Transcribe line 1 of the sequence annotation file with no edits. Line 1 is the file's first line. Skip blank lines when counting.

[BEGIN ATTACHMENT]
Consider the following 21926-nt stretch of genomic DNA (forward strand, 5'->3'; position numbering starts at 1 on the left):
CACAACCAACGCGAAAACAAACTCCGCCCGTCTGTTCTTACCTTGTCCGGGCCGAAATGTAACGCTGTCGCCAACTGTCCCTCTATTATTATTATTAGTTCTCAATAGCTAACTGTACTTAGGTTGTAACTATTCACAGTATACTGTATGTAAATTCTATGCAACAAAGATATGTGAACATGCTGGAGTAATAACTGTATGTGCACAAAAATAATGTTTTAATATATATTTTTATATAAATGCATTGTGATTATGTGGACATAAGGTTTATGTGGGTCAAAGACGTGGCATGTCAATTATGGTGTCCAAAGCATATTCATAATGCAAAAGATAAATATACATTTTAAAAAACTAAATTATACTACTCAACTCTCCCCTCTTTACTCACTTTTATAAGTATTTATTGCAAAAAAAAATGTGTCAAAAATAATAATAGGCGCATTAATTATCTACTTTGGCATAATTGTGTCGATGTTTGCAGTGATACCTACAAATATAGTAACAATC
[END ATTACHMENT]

Consider the following 21926-nt stretch of genomic DNA (forward strand, 5'->3'; position numbering starts at 1 on the left):